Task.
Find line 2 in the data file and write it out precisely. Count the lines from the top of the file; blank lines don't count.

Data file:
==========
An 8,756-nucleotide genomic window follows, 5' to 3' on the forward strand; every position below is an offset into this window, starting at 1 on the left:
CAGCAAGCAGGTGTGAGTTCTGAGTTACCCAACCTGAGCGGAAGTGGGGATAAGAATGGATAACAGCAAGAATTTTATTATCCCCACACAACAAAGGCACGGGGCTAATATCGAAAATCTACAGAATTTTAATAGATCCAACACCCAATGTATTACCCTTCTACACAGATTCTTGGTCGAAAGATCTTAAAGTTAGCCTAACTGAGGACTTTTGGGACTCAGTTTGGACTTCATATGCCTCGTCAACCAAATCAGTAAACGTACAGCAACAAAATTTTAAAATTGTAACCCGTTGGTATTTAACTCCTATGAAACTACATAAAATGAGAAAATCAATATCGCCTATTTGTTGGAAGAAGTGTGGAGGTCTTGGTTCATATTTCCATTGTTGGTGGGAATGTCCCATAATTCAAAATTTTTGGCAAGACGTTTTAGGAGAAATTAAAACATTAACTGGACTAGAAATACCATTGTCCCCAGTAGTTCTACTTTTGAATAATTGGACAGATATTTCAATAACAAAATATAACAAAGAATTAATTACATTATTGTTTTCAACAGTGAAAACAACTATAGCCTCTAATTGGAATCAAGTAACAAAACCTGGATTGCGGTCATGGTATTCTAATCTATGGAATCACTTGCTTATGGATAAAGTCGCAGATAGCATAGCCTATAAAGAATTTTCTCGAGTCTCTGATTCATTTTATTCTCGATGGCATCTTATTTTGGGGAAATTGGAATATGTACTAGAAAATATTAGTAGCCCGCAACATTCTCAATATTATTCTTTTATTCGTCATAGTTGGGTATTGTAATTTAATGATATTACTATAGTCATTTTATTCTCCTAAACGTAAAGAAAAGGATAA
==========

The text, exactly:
CAGCAAGCAGGTGTGAGTTCTGAGTTACCCAACCTGAGCGGAAGTGGGGATAAGAATGGATAACAGCAAGAATTTTATTATCCCCACACAACAAAGGCACGGGGCTAATATCGAAAATCTACAGAATTTTAATAGATCCAACACCCAATGTATTACCCTTCTACACAGATTCTTGGTCGAAAGATCTTAAAGTTAGCCTAACTGAGGACTTTTGGGACTCAGTTTGGACTTCATATGCCTCGTCAACCAAATCAGTAAACGTACAGCAACAAAATTTTAAAATTGTAACCCGTTGGTATTTAACTCCTATGAAACTACATAAAATGAGAAAATCAATATCGCCTATTTGTTGGAAGAAGTGTGGAGGTCTTGGTTCATATTTCCATTGTTGGTGGGAATGTCCCATAATTCAAAATTTTTGGCAAGACGTTTTAGGAGAAATTAAAACATTAACTGGACTAGAAATACCATTGTCCCCAGTAGTTCTACTTTTGAATAATTGGACAGATATTTCAATAACAAAATATAACAAAGAATTAATTACATTATTGTTTTCAACAGTGAAAACAACTATAGCCTCTAATTGGAATCAAGTAACAAAACCTGGATTGCGGTCATGGTATTCTAATCTATGGAATCACTTGCTTATGGATAAAGTCGCAGATAGCATAGCCTATAAAGAATTTTCTCGAGTCTCTGATTCATTTTATTCTCGATGGCATCTTATTTTGGGGAAATTGGAATATGTACTAGAAAATATTAGTAGCCCGCAACATTCTCAATATTATTCTTTTATTCGTCATAGTTGGGTATTGTAATTTAATGATATTACTATAGTCATTTTATTCTCCTAAACGTAAAGAAAAGGATAA